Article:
Materials also brought about the development of the high rise office buildings in the United States. Through the discovery found by William Jenney, these materials allowed construction to go vertical. Jenney was constructing the Home Insurance Office Building in Chicago where he “decided to use and iron skeletal frame, not only on the inside but in the exterior walls as well (Roth 506).” The use of iron framework acting as the skeletal system of a building reduced the weight of the building, which allowed construction to reach new heights, literally. The ease to which the materials of the nineteenth century brought construction led to the growth of the design world to verticals and no longer only horizontal.

Compression: Release. Compression is created through the addition of outside pressure pushing inward. Release is to free something from confinement, to give leeway. Since the form of the dome, compression and release have been used in architecture as a mode to sustain the firmness of a building. During the late nineteenth century and the development of the skyscraper, Jenney created the method of construction involving the iron skeletal system. Through the use of the skeletal system, “iron and steel frames reduced the total weight of these office blocks by half or more (Roth 507).” The iron skeletal system consisted of the compression of the exterior and interior forms against iron and steel structures throughout the building, which in turn releases as Roth mentioned about half of the pressure on the structure itself which would be inflicted by weight. Compression and release work together to make building vertically possible without concerns of how much weight the structure can withstand. For my P.A. project, I am doing the Georgia Dome, which also uses such Compression and Release principles to enable firmness. The dome was created based on a tensegrity cable system to which through compression, or pressure on some areas and releasing pressure in other areas enables the dome to remain stable without having large columns throughout the structure holding the dome up. The four round corners of the structure are the most crucial areas to which compression and release are used to provide stability.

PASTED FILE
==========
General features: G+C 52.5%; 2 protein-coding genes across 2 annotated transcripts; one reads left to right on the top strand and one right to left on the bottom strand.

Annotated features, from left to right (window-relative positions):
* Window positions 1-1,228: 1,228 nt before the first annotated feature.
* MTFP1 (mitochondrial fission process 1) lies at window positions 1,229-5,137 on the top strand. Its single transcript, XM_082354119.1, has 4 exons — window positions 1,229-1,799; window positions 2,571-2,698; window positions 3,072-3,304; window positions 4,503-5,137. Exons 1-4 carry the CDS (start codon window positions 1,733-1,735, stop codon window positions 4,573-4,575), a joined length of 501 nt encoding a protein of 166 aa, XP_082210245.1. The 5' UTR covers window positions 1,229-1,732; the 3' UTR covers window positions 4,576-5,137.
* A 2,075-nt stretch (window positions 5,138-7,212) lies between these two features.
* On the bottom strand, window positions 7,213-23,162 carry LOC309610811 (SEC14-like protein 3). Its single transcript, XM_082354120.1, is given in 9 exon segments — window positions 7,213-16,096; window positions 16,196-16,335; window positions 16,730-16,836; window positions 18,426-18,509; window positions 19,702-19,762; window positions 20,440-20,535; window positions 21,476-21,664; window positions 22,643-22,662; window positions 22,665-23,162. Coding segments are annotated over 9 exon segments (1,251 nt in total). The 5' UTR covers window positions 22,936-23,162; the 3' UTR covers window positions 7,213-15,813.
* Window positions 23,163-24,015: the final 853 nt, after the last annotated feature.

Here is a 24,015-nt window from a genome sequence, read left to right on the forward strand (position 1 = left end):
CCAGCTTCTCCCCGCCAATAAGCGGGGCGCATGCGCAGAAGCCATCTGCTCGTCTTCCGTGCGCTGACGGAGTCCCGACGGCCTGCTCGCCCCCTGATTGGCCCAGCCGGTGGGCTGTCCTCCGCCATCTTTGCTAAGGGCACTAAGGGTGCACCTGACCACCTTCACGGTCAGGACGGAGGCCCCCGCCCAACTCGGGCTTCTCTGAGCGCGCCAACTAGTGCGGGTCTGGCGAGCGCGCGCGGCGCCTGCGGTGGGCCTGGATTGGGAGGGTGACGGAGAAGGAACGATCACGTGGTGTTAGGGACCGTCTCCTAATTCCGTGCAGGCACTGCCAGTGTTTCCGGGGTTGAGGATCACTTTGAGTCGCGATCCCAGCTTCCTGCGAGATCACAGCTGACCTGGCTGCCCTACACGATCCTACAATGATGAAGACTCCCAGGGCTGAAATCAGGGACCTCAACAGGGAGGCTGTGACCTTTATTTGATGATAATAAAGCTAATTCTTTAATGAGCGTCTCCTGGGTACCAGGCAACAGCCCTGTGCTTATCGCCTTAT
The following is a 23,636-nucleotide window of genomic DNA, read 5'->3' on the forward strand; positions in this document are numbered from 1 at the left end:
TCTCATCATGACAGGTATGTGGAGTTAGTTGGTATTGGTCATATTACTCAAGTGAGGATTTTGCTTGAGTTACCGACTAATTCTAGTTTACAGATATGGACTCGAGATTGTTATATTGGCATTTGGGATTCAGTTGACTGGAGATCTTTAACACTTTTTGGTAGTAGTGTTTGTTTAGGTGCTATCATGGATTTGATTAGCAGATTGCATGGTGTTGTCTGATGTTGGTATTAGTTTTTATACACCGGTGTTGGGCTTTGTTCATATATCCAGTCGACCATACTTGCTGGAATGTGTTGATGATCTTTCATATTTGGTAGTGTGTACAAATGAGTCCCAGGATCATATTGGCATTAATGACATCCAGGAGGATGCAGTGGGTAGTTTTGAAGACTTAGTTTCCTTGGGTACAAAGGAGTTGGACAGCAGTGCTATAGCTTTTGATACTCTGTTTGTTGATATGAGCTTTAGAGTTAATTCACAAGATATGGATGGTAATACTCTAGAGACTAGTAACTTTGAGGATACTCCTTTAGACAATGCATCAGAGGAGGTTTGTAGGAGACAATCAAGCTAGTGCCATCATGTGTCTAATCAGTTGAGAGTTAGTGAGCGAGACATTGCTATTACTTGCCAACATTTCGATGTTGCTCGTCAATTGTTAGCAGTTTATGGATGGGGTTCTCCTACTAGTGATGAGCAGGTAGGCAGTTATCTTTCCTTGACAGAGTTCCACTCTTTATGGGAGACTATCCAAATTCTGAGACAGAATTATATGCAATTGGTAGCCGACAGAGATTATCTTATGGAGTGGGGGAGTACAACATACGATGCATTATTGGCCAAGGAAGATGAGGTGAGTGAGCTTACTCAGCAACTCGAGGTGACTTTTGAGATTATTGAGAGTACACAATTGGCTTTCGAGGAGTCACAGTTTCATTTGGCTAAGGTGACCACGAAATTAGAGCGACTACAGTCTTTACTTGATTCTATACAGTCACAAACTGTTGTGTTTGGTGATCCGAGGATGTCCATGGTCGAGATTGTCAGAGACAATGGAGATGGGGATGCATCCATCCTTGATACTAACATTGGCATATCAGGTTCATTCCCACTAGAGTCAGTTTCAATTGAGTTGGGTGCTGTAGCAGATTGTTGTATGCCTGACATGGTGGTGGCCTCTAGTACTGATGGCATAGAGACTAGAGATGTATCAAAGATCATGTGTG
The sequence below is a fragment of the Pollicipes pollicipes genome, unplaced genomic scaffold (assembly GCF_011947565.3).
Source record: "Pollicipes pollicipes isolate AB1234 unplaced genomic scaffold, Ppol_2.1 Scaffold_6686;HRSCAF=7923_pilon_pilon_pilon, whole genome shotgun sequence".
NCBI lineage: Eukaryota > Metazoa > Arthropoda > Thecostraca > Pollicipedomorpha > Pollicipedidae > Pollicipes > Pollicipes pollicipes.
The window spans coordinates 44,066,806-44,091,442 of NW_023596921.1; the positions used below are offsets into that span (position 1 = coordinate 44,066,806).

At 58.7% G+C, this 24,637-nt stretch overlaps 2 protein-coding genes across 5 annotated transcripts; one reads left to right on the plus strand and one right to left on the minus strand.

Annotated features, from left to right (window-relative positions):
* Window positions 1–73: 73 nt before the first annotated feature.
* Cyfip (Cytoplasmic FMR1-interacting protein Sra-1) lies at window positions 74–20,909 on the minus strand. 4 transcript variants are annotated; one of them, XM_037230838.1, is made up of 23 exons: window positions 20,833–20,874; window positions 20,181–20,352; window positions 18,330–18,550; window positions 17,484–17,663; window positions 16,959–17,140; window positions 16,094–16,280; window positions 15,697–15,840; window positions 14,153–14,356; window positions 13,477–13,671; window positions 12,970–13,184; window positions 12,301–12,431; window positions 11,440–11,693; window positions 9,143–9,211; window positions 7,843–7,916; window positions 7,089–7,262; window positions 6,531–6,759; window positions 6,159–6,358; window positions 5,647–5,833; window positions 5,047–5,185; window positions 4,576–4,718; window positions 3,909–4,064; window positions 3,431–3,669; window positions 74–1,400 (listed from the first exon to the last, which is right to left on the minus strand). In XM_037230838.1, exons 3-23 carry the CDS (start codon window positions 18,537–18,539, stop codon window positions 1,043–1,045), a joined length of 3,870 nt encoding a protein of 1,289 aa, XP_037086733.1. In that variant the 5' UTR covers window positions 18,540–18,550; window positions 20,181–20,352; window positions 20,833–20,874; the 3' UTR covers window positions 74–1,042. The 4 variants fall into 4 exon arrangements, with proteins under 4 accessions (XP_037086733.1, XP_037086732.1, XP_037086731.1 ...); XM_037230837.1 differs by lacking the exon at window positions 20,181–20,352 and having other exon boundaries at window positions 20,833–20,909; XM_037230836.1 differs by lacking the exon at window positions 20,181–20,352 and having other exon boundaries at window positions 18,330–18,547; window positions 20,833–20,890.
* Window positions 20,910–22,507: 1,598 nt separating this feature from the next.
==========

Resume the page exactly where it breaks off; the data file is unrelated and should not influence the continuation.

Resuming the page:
The road trip unit was fairly easy for me to understand, I felt like I got slightly more than the gist of this unit. I was interested in the development and construction of the skyscraper. I liked how much of the prompts this week related to each other, it helped me to make connections. I am a visual learner, so it helped me to comprise the terms into a picture of a tree in order to describe the nineteenth century designs. The nineteenth century’s effect on the design world was the development of eclecticism, skyscrapers, new building forms, massive scales.